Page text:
For the most part, Ormat Technologies' (NYSE: ORA) third quarter was uneventful. Aside from a few one-time charges that took a small bite out of earnings, the company posted strong results that showed a company that is making steady progress on its project development and one that is willing to take a small hit today for better results down the road. Here's a quick look at Ormat's most recent results and what investors should be watching for from this point forward.
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Image source: Ormat Technologies.
By the numbers
*in millions, except per-share data. Data source: Ormat Technologies.
There are some pretty large discrepancies in these results that don't necessarily show the improvements that Ormat has displayed so far. For one, net income this time last year benefited immensely from a $48.7 million favorable tax ruling -- hence the higher net income than operating income. Also, in this quarter, Ormat netted about $16 million in one-time fees related to the settlement of litigation and the pre-payment of bonds.
According to management, these one-time charges should result in lower expenses across the board for Ormat. The biggest evidence of that is the fact the prepayment of those bonds carried with them a coupon rate of 7%, whereas the bonds issued to help pay off those notes carry with them coupon rates varying from 3.7% to 4.55%. Being able to reduce the company's interest rate by a few percentage points should certainly help lower interest expenses.
Revenue for the quarter was up 13.4% compared to this time last year thanks to two new power plants coming on line in the fourth quarter of 2015 and in early 2016, a rate hike for one of its facilities, and a recently acquired power plant in Guadeloupe. Also, product revenue, which mostly entails the design, construction, and sales of power plants to other power companies -- increased 14% compared to this time last year in part due to increasing engineering, procurement, and construction contracts that were won in prior quarters. Backlog was drawn down by about $20 million to $208 million, but the company did say that it is finalizing about $100 million in contract proposals that will hopefully boost that backlog over time.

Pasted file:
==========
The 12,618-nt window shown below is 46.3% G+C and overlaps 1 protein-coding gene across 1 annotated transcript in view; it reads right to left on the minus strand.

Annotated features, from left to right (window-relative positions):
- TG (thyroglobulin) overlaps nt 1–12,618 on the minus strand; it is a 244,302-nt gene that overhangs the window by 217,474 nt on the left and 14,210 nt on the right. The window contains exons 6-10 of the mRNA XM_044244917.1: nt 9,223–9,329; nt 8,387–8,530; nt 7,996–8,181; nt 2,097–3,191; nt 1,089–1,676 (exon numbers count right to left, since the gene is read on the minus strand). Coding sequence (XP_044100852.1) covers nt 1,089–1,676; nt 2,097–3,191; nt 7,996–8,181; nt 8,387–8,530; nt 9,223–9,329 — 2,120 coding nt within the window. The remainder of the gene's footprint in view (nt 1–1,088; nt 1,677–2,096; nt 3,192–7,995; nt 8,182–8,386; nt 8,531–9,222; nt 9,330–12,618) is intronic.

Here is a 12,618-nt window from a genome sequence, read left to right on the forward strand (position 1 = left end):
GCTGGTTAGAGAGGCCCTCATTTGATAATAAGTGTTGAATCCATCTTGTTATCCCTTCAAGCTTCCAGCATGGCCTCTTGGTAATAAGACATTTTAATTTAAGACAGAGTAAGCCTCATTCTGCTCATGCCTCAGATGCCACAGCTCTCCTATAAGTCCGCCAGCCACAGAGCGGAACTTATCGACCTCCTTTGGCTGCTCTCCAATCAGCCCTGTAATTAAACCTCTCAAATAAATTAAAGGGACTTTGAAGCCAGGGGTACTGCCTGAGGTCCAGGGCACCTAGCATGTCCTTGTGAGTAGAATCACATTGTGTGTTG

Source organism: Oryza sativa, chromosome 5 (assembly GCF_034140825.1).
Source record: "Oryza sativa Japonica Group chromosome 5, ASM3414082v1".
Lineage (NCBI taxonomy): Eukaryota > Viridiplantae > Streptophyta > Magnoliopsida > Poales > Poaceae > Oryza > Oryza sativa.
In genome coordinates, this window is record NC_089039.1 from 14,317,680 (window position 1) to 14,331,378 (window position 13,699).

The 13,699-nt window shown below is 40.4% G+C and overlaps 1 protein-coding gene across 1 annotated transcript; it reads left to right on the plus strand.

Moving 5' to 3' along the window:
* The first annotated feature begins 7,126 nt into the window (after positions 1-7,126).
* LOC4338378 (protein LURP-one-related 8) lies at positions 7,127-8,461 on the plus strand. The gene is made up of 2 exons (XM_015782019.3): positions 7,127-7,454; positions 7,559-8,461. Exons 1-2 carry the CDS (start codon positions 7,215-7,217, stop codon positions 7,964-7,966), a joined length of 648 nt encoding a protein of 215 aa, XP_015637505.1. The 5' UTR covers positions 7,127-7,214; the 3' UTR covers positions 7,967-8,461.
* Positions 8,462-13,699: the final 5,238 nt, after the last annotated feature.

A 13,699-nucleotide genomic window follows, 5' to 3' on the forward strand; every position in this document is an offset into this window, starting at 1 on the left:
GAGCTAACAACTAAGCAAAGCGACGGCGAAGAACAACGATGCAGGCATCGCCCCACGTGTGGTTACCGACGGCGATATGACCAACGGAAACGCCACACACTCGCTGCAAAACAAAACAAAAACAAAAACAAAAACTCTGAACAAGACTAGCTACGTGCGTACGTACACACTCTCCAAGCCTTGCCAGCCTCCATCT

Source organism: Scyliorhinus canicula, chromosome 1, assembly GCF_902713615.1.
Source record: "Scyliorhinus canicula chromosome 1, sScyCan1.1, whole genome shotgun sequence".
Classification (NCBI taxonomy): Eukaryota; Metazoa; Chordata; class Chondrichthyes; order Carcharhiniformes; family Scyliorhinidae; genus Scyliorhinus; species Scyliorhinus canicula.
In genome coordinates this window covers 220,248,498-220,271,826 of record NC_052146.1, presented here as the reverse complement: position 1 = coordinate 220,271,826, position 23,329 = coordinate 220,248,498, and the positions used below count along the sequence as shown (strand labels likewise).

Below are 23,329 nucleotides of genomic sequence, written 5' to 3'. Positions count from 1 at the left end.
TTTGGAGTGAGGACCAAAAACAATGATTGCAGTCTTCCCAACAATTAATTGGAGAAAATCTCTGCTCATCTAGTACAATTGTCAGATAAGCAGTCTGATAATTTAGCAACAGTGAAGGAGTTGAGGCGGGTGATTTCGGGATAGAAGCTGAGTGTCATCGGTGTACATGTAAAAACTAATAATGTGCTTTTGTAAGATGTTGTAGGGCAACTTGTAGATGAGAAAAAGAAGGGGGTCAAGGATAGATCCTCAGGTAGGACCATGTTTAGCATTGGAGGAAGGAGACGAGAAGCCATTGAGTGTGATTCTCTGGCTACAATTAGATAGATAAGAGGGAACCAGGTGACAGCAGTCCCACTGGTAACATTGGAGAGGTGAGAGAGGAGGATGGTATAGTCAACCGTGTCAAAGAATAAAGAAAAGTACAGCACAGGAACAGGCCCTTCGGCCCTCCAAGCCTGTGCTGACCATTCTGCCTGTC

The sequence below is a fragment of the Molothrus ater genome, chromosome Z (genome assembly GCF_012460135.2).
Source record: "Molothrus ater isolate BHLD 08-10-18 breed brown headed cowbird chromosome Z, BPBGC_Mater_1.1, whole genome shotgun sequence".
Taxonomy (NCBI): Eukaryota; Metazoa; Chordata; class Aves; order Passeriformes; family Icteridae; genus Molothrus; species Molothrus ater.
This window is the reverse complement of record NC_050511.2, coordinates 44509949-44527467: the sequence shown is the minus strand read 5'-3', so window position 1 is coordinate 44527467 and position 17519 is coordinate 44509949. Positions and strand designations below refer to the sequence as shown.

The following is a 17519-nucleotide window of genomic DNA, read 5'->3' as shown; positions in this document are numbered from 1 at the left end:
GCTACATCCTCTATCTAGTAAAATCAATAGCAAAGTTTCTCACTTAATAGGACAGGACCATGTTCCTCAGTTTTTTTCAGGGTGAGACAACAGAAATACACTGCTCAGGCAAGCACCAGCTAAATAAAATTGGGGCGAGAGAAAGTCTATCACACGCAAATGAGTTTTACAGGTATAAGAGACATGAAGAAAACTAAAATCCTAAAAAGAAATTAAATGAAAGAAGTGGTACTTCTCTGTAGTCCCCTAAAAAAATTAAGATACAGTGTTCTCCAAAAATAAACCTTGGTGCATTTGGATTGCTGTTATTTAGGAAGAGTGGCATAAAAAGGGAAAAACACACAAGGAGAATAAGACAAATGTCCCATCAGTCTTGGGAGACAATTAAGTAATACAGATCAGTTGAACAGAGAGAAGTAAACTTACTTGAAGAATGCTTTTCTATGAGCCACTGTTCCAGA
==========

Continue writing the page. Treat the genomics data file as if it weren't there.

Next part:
From an operational standpoint, things seem to be moving along well for Ormat. Aside from the several power plants it has brought on in the past year, it is also on track to bring another 150MW of geothermal power plants on line by the end of 2018.
Image source: Ormat Technologies investor presentation.
On top of all of these opportunities, there are some ample opportunities that the company is pursuing in the U.S. The Department of Energy has recently issued a request for information that will look into the possibility of adding another 100-250MW of geothermal power plants in California. Also, the company recently acquired seven tracts of land in a recent geothermal land auction that could lead to even greater development potential in the U.S.
What management had to say
Even though Ormat's net income suffered slightly from those one-time charges, CEO Isaac Angel was surprisingly upbeat in his press release statement about this past quarter's results.:
Also, because of the improved performance in the third quarter and the addition of the Guadeloupe power plant, Angel announced that the company was raising guidance:
What a Foolbelieves
This most recent quarter was a rather uneventful one, but for a company that is largely an electric utility, that is what investors want. Cutting down its debt load slightly and using an opportunity to lower interest expenses were certainly worth the one-time hit the company took to the income statement. So investors should be relatively happy with the results.
The big thing to watch over the next several quarters are (1) whether Ormat can keep its current slate of projects on time and within budget, and (2) if the company can translate any of those U.S. opportunities to expand geothermal power into real revenue. If both of these things can happen, then Ormat will be in good shape.
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